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Definitions of bush

  1. provide with a bushing Scrapingweb Dictionary DB
  2. hair growing in the pubic area Scrapingweb Dictionary DB
  3. dense vegetation consisting of stunted trees or bushes Scrapingweb Dictionary DB
  4. a large wilderness area Scrapingweb Dictionary DB
  5. Vice President under Reagan and 41st President of the United States (1924-) Scrapingweb Dictionary DB
  6. United States electrical engineer who designed an early analogue computer and who led the scientific program of the United States during World War II (1890-1974) Scrapingweb Dictionary DB
  7. 43rd President of the United States (born in 1946) Scrapingweb Dictionary DB
  8. Vice President under Reagan and 41st President of the United States (born in 1924) Wordnet Dictionary DB
  9. 43rd President of the United States; son of George Herbert Walker Bush (born in 1946) Wordnet Dictionary DB
  10. a low woody perennial plant usually having several major branches Wordnet Dictionary DB
  11. not of the highest quality or sophistication Wordnet Dictionary DB
  12. A thicket, or place abounding in trees or shrubs; a wild forest. Webster Dictionary DB
  13. A shrub; esp., a shrub with branches rising from or near the root; a thick shrub or a cluster of shrubs. Webster Dictionary DB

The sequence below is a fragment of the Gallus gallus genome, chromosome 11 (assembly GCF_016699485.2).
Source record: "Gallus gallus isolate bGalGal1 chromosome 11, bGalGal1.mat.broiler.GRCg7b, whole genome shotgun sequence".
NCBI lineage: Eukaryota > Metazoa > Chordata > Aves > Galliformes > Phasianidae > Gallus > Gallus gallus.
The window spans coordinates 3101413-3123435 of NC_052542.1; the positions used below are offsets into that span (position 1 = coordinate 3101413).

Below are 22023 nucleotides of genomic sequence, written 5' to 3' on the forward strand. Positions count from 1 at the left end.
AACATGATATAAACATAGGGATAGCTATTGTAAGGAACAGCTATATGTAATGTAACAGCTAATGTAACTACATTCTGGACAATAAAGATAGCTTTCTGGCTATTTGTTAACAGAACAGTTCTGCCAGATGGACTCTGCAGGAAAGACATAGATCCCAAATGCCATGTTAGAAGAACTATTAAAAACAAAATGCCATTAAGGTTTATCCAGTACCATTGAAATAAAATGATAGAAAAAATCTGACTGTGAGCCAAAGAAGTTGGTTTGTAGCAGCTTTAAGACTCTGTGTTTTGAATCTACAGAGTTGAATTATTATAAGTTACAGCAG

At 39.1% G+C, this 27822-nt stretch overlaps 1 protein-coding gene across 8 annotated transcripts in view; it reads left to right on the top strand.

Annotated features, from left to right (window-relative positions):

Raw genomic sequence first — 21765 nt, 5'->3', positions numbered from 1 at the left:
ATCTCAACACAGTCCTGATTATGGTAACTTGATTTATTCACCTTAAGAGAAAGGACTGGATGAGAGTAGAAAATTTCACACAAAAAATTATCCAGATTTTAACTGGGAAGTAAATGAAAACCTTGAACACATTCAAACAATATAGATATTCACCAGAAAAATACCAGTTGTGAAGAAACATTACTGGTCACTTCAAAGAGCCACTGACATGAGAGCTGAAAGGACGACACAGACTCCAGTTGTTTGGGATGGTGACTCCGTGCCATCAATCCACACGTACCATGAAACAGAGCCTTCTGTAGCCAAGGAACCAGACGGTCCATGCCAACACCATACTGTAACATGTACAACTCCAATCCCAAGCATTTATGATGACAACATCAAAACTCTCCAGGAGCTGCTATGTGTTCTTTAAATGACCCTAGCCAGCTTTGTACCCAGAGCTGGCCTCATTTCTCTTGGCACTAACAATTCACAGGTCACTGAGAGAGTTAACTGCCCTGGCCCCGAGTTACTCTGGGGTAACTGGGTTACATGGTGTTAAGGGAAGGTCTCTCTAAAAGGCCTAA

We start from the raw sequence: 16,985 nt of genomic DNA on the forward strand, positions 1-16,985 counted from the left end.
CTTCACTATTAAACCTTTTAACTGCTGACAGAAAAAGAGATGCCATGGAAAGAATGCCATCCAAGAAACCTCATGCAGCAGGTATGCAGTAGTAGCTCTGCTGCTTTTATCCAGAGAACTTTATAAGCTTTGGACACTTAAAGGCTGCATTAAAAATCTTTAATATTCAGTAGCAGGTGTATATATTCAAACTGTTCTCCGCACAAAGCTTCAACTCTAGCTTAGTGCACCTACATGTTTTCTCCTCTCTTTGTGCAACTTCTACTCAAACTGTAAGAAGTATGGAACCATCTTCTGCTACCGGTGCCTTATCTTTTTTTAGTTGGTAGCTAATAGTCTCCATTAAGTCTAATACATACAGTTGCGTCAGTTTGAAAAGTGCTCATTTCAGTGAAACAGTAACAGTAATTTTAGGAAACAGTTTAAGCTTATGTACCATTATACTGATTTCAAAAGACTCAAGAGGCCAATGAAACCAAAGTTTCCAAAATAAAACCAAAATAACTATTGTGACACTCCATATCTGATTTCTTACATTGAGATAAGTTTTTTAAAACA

14. A shrub cut off, or a shrublike branch of a tree; as, bushes to support pea vines. Webster Dictionary DB
  15. A shrub or branch, properly, a branch of ivy (as sacred to Bacchus), hung out at vintners' doors, or as a tavern sign; hence, a tavern sign, and symbolically, the tavern itself. Webster Dictionary DB
  16. To branch thickly in the manner of a bush. Webster Dictionary DB
  17. To set bushes for; to support with bushes; as, to bush peas. Webster Dictionary DB
  18. To use a bush harrow on (land), for covering seeds sown; to harrow with a bush; as, to bush a piece of land; to bush seeds into the ground. Webster Dictionary DB
  19. A lining for a hole to make it smaller; a thimble or ring of metal or wood inserted in a plate or other part of machinery to receive the wear of a pivot or arbor. Webster Dictionary DB
  20. A piece of copper, screwed into a gun, through which the venthole is bored. Webster Dictionary DB
  21. To furnish with a bush, or lining; as, to bush a pivot hole. Webster Dictionary DB
  22. The tail or brush of a fox. Webster Dictionary DB
  23. A thick shrub; a forest region; wild, uncleared country. The Winston Simplified Dictionary. By William Dodge Lewis, Edgar Arthur Singer. Published 1919.
  24. A shrub thick with branches: anything of bushy tuft-like shape: any wild uncultivated country, esp. at the Cape or in Australia. In the United States, IN THE BUSH means in a new country before it has been cleared up. A SUGAR BUSH, a cluster of sugar maple trees. The american dictionary of the english language. By Daniel Lyons. Published 1899.
  25. The metal box or lining of any cylinder in which an axle works. The american dictionary of the english language. By Daniel Lyons. Published 1899.
  26. A branching shrub; a branch. The Clarendon dictionary. By William Hand Browne, Samuel Stehman Haldeman. Published 1894.